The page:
If Your Debt Has Re-Aged, There Are 5 Steps You Can Take
There are various options available to you if you believe (or know for certain) that your debt has been re-aged. Understand, however, that you must always be cautious about your credit.
Keep track of your credit history and obtain your free credit reports once a year. It’s a good idea to have a backup of the prior year’s records so you can keep an eye out for sneaky debt re-aging schemes.
Step 1: Figure out how long your debt has been accumulating.
Do not pay if you have been keeping an eye on your credit record, or if you recall when the bill initially became delinquent and the obligation is past the statute of limitations.
Determining the original date is, of course, difficult. You’ll need to look up the account’s most recent activity date to figure out that date. Add the number of years to the date of the last action after consulting your state’s statute of limitations on debt.
You should now have the original date after following these procedures. You’ll know the debt has been re-aged if the debt collection firm gives you a different date. Simply advise the debt collector that the debt is past the statute of limitations and send them a cease and desist letter via certified mail. If the agency tries again, make sure you save the receipt.
Step 2: Examine Debt Representation
Debts can be challenged with all three credit bureaus. Take advantage of the situation. Get your credit report from each of the three credit agencies if you haven’t previously. With such information, you should be able to compare the original creditor’s date of first delinquency with the collection agency’s date.
If you notice indicators that the debt has been re-aged, send a dispute letter to each credit agency where the debt appears on your credit report. You’ll have to provide them proof that the debt isn’t barred by the statute of limitations, but with time and perseverance, you should be able to get it totally erased.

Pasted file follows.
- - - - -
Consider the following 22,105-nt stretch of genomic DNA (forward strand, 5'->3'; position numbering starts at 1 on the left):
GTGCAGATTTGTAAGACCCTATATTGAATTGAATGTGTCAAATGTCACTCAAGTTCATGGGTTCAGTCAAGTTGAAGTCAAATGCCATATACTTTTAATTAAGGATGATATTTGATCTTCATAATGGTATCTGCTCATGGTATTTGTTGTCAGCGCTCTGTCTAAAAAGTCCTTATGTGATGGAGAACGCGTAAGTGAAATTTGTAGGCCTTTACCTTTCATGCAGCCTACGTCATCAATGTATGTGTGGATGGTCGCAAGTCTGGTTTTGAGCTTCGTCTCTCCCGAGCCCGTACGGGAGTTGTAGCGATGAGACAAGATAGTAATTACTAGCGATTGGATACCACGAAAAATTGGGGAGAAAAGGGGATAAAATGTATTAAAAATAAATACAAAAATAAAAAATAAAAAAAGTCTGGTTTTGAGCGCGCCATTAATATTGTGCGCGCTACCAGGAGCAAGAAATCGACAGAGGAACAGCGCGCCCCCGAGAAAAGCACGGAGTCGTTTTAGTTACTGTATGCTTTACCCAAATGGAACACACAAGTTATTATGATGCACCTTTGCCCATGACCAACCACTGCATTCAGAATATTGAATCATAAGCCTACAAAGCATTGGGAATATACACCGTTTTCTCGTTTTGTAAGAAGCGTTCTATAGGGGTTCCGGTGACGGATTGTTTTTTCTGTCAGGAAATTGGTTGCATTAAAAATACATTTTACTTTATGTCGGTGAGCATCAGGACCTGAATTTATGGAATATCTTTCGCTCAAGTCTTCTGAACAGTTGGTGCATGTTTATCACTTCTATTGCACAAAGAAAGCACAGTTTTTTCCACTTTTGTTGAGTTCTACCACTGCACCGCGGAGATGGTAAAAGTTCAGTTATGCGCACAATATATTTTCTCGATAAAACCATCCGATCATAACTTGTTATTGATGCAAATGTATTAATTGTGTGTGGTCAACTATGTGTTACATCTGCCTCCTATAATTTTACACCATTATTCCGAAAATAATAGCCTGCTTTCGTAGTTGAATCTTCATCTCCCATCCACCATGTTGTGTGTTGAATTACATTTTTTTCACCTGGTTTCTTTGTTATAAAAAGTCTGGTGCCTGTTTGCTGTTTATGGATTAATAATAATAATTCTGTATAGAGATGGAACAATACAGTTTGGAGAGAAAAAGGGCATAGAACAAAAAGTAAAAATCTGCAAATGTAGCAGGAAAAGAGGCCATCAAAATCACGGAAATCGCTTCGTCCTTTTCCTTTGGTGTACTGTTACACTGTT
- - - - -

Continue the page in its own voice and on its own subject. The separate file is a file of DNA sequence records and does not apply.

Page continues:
Step 3: Submit a complaint to the Federal Trade Commission (FTC) and other government agencies.
The Federal Trade Commission (FTC) is in charge of safeguarding customers from exploitative businesses, including debt collectors that are ready to breach the law in order to re-age accounts.
File a complaint with the FTC if a debt collector has wrongfully re-aged your account. You should also submit a complaint with the Consumer Financial Protection Bureau and the Attorney General’s office in your state.
Note that filing a complaint is not the same as filing a criminal complaint, and while it may not result in immediate action, it does give these authorities valuable information that can be used against the debt collector in the future. When there are enough complaints, an inquiry will be begun, with the goal of shutting down the agency.
Step 4: Get Legal Help If Needed
Even if your debt has been re-aged and is still within the statute of limitations based on the initial delinquency date, you can (and should) submit challenges and complaints. If collecting the debt is still permissible, the collection agency will most likely sue you. In these cases, it’s always a good idea to hire a lawyer.
Step 5: Keep an eye out for any more illegal activity.
Debt collectors that are ready to go to the lengths of unlawfully re-aging your account are likely to pursue your money in other illegal ways. Keeping an eye out for these might indicate that the agency isn’t on the up and up and that whatever information they supply is at best erroneous.
For example, if a debt collector phones you before 8 a.m. or after 9 p.m., at work, or with the aim to harass you (many calls throughout the day and night), they are violating the law.
The debt collector is breaching the law if they attempt to contact you at work, phone your employer directly, or interact with anybody else about your debt in any manner. Your spouse and/or any other co-debtors are included.
They’re breaching the law if they ask a third party for anything other than your location. They are unable to make any reference to your debt.
It is illegal for a debt collector to phone you and impersonate a police officer, a court official, or anybody else.
A debt collector who phones you after telling them you only want to correspond via letter is breaching the law.
A debt collector is breaching the law if they continue to phone and communicate by mail after you have referred them to your attorney and said that all communication should be directed to that office.
These are just a few examples of how collection agencies habitually abuse the law in order to obtain money. Learn about the protections provided by the Fair Debt Collection Practices Act (FDCPA) so you can notice problems sooner. You do have rights, and laws exist to protect you from being exploited by government entities.